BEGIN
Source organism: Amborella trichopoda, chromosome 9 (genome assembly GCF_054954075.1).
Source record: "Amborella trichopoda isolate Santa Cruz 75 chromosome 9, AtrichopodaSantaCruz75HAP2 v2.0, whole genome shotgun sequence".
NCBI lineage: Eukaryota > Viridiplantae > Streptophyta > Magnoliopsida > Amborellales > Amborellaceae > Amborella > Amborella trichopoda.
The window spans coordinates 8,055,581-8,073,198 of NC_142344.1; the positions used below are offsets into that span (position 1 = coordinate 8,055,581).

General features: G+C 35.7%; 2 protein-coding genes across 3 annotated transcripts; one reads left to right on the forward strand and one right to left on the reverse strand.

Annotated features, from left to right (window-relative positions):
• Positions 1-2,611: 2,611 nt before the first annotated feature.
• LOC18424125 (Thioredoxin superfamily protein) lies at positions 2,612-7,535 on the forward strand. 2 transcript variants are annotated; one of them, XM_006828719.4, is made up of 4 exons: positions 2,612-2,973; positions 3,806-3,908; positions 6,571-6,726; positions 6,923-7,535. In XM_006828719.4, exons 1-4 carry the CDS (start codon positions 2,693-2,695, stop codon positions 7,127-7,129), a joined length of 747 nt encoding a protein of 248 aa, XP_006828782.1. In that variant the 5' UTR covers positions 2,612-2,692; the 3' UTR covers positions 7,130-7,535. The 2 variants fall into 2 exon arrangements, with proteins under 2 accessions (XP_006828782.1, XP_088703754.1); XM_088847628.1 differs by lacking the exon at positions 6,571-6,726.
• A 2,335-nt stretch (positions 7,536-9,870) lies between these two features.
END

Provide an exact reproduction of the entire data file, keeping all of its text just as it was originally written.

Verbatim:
Source organism: Amborella trichopoda, chromosome 9 (genome assembly GCF_054954075.1).
Source record: "Amborella trichopoda isolate Santa Cruz 75 chromosome 9, AtrichopodaSantaCruz75HAP2 v2.0, whole genome shotgun sequence".
NCBI lineage: Eukaryota > Viridiplantae > Streptophyta > Magnoliopsida > Amborellales > Amborellaceae > Amborella > Amborella trichopoda.
The window spans coordinates 8,055,581-8,073,198 of NC_142344.1; the positions used below are offsets into that span (position 1 = coordinate 8,055,581).

General features: G+C 35.7%; 2 protein-coding genes across 3 annotated transcripts; one reads left to right on the forward strand and one right to left on the reverse strand.

Annotated features, from left to right (window-relative positions):
• Positions 1-2,611: 2,611 nt before the first annotated feature.
• LOC18424125 (Thioredoxin superfamily protein) lies at positions 2,612-7,535 on the forward strand. 2 transcript variants are annotated; one of them, XM_006828719.4, is made up of 4 exons: positions 2,612-2,973; positions 3,806-3,908; positions 6,571-6,726; positions 6,923-7,535. In XM_006828719.4, exons 1-4 carry the CDS (start codon positions 2,693-2,695, stop codon positions 7,127-7,129), a joined length of 747 nt encoding a protein of 248 aa, XP_006828782.1. In that variant the 5' UTR covers positions 2,612-2,692; the 3' UTR covers positions 7,130-7,535. The 2 variants fall into 2 exon arrangements, with proteins under 2 accessions (XP_006828782.1, XP_088703754.1); XM_088847628.1 differs by lacking the exon at positions 6,571-6,726.
• A 2,335-nt stretch (positions 7,536-9,870) lies between these two features.